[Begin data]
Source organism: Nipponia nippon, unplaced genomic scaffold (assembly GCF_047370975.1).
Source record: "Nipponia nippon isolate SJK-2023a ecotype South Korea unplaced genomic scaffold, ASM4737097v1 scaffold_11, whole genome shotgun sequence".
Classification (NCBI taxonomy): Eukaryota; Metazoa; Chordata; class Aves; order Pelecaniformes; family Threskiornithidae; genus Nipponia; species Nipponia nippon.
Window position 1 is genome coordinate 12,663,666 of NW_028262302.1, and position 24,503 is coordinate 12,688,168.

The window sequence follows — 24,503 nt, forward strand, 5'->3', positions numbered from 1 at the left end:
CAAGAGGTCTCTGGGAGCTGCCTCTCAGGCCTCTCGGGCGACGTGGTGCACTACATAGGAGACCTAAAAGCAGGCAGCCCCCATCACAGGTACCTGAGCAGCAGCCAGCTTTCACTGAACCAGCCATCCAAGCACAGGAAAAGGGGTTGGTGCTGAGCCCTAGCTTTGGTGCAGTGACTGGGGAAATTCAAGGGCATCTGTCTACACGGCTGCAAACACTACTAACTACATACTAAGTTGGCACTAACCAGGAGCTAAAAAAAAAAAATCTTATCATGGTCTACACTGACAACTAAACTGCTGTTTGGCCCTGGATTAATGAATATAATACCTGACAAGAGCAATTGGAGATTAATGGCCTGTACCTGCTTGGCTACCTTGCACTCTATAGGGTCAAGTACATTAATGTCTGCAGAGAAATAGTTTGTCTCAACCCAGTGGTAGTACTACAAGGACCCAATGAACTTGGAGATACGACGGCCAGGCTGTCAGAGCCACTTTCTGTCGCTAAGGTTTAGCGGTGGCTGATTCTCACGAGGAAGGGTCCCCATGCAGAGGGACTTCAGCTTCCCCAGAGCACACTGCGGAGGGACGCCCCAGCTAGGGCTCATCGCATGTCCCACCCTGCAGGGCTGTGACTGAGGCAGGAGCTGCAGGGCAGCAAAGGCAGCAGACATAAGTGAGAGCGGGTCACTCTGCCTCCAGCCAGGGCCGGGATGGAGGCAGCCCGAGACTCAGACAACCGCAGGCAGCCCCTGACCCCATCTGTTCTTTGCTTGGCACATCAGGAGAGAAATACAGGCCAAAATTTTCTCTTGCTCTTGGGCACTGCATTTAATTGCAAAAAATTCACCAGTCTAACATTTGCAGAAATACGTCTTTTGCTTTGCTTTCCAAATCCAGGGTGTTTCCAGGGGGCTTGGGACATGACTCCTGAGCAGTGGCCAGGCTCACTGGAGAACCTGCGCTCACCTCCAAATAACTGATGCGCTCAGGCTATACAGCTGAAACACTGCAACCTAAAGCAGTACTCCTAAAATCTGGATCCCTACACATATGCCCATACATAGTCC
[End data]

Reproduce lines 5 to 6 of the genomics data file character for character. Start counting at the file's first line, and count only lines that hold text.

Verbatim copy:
The window sequence follows — 24,503 nt, forward strand, 5'->3', positions numbered from 1 at the left end:
CAAGAGGTCTCTGGGAGCTGCCTCTCAGGCCTCTCGGGCGACGTGGTGCACTACATAGGAGACCTAAAAGCAGGCAGCCCCCATCACAGGTACCTGAGCAGCAGCCAGCTTTCACTGAACCAGCCATCCAAGCACAGGAAAAGGGGTTGGTGCTGAGCCCTAGCTTTGGTGCAGTGACTGGGGAAATTCAAGGGCATCTGTCTACACGGCTGCAAACACTACTAACTACATACTAAGTTGGCACTAACCAGGAGCTAAAAAAAAAAAATCTTATCATGGTCTACACTGACAACTAAACTGCTGTTTGGCCCTGGATTAATGAATATAATACCTGACAAGAGCAATTGGAGATTAATGGCCTGTACCTGCTTGGCTACCTTGCACTCTATAGGGTCAAGTACATTAATGTCTGCAGAGAAATAGTTTGTCTCAACCCAGTGGTAGTACTACAAGGACCCAATGAACTTGGAGATACGACGGCCAGGCTGTCAGAGCCACTTTCTGTCGCTAAGGTTTAGCGGTGGCTGATTCTCACGAGGAAGGGTCCCCATGCAGAGGGACTTCAGCTTCCCCAGAGCACACTGCGGAGGGACGCCCCAGCTAGGGCTCATCGCATGTCCCACCCTGCAGGGCTGTGACTGAGGCAGGAGCTGCAGGGCAGCAAAGGCAGCAGACATAAGTGAGAGCGGGTCACTCTGCCTCCAGCCAGGGCCGGGATGGAGGCAGCCCGAGACTCAGACAACCGCAGGCAGCCCCTGACCCCATCTGTTCTTTGCTTGGCACATCAGGAGAGAAATACAGGCCAAAATTTTCTCTTGCTCTTGGGCACTGCATTTAATTGCAAAAAATTCACCAGTCTAACATTTGCAGAAATACGTCTTTTGCTTTGCTTTCCAAATCCAGGGTGTTTCCAGGGGGCTTGGGACATGACTCCTGAGCAGTGGCCAGGCTCACTGGAGAACCTGCGCTCACCTCCAAATAACTGATGCGCTCAGGCTATACAGCTGAAACACTGCAACCTAAAGCAGTACTCCTAAAATCTGGATCCCTACACATATGCCCATACATAGTCC